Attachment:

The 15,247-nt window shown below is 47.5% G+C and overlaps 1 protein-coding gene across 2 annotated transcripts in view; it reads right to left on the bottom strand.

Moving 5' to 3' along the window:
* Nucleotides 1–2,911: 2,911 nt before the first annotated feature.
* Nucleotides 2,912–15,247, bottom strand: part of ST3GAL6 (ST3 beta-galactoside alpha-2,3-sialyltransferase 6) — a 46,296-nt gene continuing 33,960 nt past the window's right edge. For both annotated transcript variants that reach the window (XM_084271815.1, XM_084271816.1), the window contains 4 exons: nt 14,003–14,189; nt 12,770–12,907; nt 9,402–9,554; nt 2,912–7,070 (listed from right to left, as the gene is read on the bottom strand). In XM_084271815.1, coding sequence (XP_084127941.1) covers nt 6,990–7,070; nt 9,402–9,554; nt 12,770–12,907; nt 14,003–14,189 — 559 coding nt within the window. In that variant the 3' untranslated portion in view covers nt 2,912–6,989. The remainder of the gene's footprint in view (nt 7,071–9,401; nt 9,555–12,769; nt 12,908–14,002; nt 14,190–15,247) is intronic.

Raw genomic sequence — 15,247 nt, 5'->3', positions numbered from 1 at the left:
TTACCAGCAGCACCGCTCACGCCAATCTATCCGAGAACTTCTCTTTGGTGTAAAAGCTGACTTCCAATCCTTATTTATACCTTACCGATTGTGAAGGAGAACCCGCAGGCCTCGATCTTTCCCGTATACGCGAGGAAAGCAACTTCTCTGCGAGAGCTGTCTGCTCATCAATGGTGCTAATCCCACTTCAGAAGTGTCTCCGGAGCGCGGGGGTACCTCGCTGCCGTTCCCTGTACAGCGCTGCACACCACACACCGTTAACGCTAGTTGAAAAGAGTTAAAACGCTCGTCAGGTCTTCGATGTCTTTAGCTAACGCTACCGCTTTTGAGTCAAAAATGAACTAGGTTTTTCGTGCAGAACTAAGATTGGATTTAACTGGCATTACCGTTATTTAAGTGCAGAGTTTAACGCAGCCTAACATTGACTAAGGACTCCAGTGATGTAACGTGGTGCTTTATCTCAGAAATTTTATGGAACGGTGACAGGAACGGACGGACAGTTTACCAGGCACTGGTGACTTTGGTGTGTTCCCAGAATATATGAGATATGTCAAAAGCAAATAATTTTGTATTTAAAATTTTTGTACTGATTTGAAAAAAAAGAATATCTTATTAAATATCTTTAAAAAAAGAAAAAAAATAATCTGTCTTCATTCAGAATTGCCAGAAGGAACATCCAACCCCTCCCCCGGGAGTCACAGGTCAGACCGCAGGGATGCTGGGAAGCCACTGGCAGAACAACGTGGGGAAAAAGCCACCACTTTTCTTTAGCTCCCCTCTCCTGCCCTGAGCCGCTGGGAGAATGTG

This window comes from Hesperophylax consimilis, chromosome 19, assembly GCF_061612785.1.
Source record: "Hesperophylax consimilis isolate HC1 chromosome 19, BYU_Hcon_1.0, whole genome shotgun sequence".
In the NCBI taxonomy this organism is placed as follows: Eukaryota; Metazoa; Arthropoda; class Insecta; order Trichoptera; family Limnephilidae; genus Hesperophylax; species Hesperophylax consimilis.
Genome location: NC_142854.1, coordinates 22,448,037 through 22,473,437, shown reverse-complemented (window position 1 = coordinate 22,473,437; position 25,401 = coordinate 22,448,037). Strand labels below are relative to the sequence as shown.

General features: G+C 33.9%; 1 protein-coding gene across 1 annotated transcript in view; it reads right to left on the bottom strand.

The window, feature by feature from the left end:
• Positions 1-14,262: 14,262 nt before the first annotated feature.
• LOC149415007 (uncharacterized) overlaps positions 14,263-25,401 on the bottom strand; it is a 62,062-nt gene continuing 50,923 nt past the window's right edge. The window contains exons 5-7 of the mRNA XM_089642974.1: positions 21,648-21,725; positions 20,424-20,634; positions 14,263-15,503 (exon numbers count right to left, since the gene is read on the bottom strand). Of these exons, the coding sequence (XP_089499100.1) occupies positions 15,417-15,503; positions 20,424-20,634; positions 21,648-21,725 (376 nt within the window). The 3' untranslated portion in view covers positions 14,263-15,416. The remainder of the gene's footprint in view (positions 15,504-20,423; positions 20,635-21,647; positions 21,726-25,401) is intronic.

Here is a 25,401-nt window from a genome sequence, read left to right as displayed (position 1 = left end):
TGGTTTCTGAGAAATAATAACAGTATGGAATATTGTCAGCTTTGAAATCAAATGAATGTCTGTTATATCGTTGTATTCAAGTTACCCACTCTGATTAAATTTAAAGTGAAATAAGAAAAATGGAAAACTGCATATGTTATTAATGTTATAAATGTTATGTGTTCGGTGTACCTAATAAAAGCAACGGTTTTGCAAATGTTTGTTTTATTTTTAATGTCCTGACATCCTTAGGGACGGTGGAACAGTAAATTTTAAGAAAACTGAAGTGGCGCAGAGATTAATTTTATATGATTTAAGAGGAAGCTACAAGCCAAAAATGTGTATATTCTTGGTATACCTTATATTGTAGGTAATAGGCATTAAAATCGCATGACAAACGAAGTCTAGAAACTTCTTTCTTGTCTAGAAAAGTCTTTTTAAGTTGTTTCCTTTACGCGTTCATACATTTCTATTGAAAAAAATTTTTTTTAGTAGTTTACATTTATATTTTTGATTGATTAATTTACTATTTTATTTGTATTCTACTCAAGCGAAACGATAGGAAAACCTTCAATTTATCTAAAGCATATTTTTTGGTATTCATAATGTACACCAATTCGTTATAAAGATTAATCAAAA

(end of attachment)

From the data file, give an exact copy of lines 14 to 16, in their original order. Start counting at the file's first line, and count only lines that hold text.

• LOC149415007 (uncharacterized) overlaps positions 14,263-25,401 on the bottom strand; it is a 62,062-nt gene continuing 50,923 nt past the window's right edge. The window contains exons 5-7 of the mRNA XM_089642974.1: positions 21,648-21,725; positions 20,424-20,634; positions 14,263-15,503 (exon numbers count right to left, since the gene is read on the bottom strand). Of these exons, the coding sequence (XP_089499100.1) occupies positions 15,417-15,503; positions 20,424-20,634; positions 21,648-21,725 (376 nt within the window). The 3' untranslated portion in view covers positions 14,263-15,416. The remainder of the gene's footprint in view (positions 15,504-20,423; positions 20,635-21,647; positions 21,726-25,401) is intronic.

Here is a 25,401-nt window from a genome sequence, read left to right as displayed (position 1 = left end):
TGGTTTCTGAGAAATAATAACAGTATGGAATATTGTCAGCTTTGAAATCAAATGAATGTCTGTTATATCGTTGTATTCAAGTTACCCACTCTGATTAAATTTAAAGTGAAATAAGAAAAATGGAAAACTGCATATGTTATTAATGTTATAAATGTTATGTGTTCGGTGTACCTAATAAAAGCAACGGTTTTGCAAATGTTTGTTTTATTTTTAATGTCCTGACATCCTTAGGGACGGTGGAACAGTAAATTTTAAGAAAACTGAAGTGGCGCAGAGATTAATTTTATATGATTTAAGAGGAAGCTACAAGCCAAAAATGTGTATATTCTTGGTATACCTTATATTGTAGGTAATAGGCATTAAAATCGCATGACAAACGAAGTCTAGAAACTTCTTTCTTGTCTAGAAAAGTCTTTTTAAGTTGTTTCCTTTACGCGTTCATACATTTCTATTGAAAAAAATTTTTTTTAGTAGTTTACATTTATATTTTTGATTGATTAATTTACTATTTTATTTGTATTCTACTCAAGCGAAACGATAGGAAAACCTTCAATTTATCTAAAGCATATTTTTTGGTATTCATAATGTACACCAATTCGTTATAAAGATTAATCAAAA